"The families at the poorest end of the street use their fingers or sticks to clean their teeth," he writes. "But once you reach a certain income level, everyone starts using a plastic toothbrush with bristles.”
6. 1 billion get by on less than $2 a day
Hans Rosling's "Level 1" of income — earned by an estimated 1 billion of the world's very poorest people — is $2 or less per day.
These are typically farmers living in one- or two-room homes they've built themselves. That's the case with this single-bedroom house where members of the Kabura family of Burundi live on $29 a month.
People in Level 1 walk everywhere and get their water from wells, which can be an hour away on foot. The homes have no electricity and no real kitchens. But the families do often have cellphones.
7. The largest income level is $2-$8 a day
The largest Rosling's four income levels is Level 2, made up of people earning between $2 and $8 per day. Roughly 3 billion live at this level, including the Iquira Collo family of Bogota, Colombia, whose monthly income is $145.
Homes at this level are made of better-quality materials; brick and metal sheeting are common. Some of the families even live in apartment buildings.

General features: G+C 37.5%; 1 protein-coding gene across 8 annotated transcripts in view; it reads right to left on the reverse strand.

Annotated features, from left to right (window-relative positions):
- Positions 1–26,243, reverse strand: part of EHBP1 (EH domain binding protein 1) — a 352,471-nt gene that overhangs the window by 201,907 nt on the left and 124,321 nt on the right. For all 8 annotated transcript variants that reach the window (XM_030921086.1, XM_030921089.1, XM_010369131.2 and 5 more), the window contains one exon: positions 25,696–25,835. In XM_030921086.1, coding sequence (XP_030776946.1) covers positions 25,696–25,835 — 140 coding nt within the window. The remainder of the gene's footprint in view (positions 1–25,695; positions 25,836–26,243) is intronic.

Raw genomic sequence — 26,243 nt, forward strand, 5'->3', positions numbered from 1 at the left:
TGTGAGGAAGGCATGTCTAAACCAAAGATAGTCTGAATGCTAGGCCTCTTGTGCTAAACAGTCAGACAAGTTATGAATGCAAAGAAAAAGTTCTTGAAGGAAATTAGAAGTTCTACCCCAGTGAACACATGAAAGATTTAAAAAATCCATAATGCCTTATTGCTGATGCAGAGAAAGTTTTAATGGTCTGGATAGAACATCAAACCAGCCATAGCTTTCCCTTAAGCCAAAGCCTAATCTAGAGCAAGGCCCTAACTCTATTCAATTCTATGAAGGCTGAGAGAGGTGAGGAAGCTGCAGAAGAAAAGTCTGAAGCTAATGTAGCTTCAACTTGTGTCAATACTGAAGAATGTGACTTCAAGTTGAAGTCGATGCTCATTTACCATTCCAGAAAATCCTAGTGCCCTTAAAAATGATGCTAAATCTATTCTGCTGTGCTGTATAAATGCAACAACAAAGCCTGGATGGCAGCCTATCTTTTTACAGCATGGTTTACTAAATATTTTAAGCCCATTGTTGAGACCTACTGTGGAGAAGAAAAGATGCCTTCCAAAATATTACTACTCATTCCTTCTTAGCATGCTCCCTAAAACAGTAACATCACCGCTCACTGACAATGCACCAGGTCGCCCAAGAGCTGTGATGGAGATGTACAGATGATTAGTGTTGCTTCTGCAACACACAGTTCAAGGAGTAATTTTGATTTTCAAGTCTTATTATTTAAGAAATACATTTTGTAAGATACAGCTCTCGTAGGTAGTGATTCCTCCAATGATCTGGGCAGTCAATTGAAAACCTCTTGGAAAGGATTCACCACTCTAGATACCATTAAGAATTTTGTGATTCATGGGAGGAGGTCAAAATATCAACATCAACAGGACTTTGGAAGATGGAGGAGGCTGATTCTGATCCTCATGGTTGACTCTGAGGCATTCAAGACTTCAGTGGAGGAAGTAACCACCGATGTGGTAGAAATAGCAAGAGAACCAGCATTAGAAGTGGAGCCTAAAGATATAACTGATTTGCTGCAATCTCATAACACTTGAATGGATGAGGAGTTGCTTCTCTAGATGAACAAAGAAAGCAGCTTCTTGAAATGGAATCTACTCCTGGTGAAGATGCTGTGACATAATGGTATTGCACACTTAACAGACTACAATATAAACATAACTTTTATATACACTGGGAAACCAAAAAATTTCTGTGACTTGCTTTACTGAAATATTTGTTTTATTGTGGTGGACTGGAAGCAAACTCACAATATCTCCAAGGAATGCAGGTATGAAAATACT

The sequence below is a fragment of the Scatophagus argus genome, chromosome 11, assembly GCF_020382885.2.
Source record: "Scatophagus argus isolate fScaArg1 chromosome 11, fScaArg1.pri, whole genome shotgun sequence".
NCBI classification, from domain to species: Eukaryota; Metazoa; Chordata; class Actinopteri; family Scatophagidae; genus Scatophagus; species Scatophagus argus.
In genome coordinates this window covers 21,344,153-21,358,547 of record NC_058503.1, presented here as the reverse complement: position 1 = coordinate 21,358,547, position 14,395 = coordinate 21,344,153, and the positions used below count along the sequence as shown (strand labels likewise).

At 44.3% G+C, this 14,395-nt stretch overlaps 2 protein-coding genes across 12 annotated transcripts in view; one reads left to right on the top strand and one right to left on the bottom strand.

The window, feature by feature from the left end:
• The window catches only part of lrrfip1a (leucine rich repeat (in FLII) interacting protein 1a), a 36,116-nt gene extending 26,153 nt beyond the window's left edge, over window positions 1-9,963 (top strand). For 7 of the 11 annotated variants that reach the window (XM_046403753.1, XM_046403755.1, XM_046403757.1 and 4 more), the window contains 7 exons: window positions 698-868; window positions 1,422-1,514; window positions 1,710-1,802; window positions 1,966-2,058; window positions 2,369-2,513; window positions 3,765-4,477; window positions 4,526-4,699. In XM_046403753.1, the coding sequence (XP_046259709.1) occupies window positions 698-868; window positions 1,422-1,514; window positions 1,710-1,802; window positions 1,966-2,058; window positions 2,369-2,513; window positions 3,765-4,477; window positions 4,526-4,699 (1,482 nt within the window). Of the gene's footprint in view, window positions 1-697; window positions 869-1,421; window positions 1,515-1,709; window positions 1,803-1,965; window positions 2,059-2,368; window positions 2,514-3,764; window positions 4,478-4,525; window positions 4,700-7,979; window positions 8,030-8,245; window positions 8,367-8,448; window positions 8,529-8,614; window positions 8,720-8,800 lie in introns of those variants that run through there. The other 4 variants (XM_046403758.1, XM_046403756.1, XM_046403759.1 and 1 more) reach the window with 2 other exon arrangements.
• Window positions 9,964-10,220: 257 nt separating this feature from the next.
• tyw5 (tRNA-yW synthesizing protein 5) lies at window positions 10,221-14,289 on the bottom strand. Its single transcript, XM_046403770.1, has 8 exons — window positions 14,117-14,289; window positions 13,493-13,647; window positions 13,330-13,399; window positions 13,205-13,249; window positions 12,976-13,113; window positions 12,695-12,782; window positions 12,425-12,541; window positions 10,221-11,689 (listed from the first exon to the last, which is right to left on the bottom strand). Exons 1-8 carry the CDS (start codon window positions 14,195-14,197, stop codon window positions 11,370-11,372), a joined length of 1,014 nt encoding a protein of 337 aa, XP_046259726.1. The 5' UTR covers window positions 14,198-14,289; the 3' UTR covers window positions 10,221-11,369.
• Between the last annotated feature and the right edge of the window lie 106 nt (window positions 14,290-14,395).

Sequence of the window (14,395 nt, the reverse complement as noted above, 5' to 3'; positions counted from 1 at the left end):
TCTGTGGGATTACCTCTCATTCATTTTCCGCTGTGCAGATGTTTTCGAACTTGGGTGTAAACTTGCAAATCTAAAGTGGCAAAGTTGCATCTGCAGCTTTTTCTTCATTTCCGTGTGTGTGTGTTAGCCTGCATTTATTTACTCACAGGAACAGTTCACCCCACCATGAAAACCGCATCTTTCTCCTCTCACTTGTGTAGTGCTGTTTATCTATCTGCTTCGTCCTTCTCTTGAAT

Many of the households own livestock and have some electricity. They may use a bike to get to the water well.
8. The 'upper middle' makes $8-$32 per day
Some 2 billion of the world's people live in Rosling's Level 3, on income between $8 and $32 per day.
They typically have refrigerators stocked with a mixture of fresh and processed foods. The images from inside the homes show better hygiene products and toys, plus small luxury items.
Level 3 includes the five-member Macintyre family of Michigan, with monthly income of $855. They say they dream of moving to a better area.
9. People at the top aren't necessarily rich
The families who live within Level 4, at the richest end of Dollar Street, aren’t always “rich” in the common sense of the word. The site shows that a Level 4 family home can be a run-down rental apartment.
But if you’re Level 4 — no matter where you live in the world — you’ll have access to indoor plumbing (with hot water), stable electricity, a toilet, heat in the winter, a gas or electric stove for cooking, a refrigerator and a mattress.
Roughly 15% of the world's population, about 1 billion, live at this level and earn more than $32 per day. They include the Bi family of Kunming, China; this is their living room. Their monthly income is $10,098.
10. You may be surprised to see where you live
Where on Dollar Street do you think you live?
Would you be surprised to learn that you live at the wealthy end of the street? That's true even if you're a single person making only the minimum wage at a full-time job in the U.S.
If you don't feel wealthy, that's OK. Again, one of the myths Dollar Street hopes to blow out of the water is that there's only "rich" and "poor." This extraordinary site shows that most people are somewhere in between.